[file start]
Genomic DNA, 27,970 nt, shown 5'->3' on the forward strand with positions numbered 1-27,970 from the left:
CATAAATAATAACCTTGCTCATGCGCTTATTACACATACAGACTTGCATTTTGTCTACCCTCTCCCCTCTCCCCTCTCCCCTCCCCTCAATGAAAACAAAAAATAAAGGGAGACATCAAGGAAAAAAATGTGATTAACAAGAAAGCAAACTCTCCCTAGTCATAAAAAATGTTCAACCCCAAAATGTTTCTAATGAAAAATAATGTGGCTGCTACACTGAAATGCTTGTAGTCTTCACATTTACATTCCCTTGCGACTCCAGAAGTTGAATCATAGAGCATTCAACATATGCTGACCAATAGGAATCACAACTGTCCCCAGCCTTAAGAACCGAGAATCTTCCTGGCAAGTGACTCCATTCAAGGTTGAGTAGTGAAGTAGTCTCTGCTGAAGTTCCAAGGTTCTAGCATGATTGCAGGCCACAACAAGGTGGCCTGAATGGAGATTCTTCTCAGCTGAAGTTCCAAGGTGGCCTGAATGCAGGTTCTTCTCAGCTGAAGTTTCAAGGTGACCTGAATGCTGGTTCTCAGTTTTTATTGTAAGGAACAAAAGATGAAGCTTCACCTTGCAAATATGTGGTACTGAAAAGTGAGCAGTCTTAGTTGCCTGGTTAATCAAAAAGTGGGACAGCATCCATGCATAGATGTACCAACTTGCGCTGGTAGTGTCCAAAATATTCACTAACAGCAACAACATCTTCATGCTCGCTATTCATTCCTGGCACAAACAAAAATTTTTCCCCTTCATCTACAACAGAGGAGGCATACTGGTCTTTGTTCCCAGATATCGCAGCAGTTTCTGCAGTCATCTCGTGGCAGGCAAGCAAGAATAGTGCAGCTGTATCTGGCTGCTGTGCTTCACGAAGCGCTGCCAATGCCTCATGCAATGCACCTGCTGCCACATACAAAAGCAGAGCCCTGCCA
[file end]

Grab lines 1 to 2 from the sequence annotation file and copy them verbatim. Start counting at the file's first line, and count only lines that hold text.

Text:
Genomic DNA, 27,970 nt, shown 5'->3' on the forward strand with positions numbered 1-27,970 from the left:
CATAAATAATAACCTTGCTCATGCGCTTATTACACATACAGACTTGCATTTTGTCTACCCTCTCCCCTCTCCCCTCTCCCCTCCCCTCAATGAAAACAAAAAATAAAGGGAGACATCAAGGAAAAAAATGTGATTAACAAGAAAGCAAACTCTCCCTAGTCATAAAAAATGTTCAACCCCAAAATGTTTCTAATGAAAAATAATGTGGCTGCTACACTGAAATGCTTGTAGTCTTCACATTTACATTCCCTTGCGACTCCAGAAGTTGAATCATAGAGCATTCAACATATGCTGACCAATAGGAATCACAACTGTCCCCAGCCTTAAGAACCGAGAATCTTCCTGGCAAGTGACTCCATTCAAGGTTGAGTAGTGAAGTAGTCTCTGCTGAAGTTCCAAGGTTCTAGCATGATTGCAGGCCACAACAAGGTGGCCTGAATGGAGATTCTTCTCAGCTGAAGTTCCAAGGTGGCCTGAATGCAGGTTCTTCTCAGCTGAAGTTTCAAGGTGACCTGAATGCTGGTTCTCAGTTTTTATTGTAAGGAACAAAAGATGAAGCTTCACCTTGCAAATATGTGGTACTGAAAAGTGAGCAGTCTTAGTTGCCTGGTTAATCAAAAAGTGGGACAGCATCCATGCATAGATGTACCAACTTGCGCTGGTAGTGTCCAAAATATTCACTAACAGCAACAACATCTTCATGCTCGCTATTCATTCCTGGCACAAACAAAAATTTTTCCCCTTCATCTACAACAGAGGAGGCATACTGGTCTTTGTTCCCAGATATCGCAGCAGTTTCTGCAGTCATCTCGTGGCAGGCAAGCAAGAATAGTGCAGCTGTATCTGGCTGCTGTGCTTCACGAAGCGCTGCCAATGCCTCATGCAATGCACCTGCTGCCACATACAAAAGCAGAGCCCTGCCA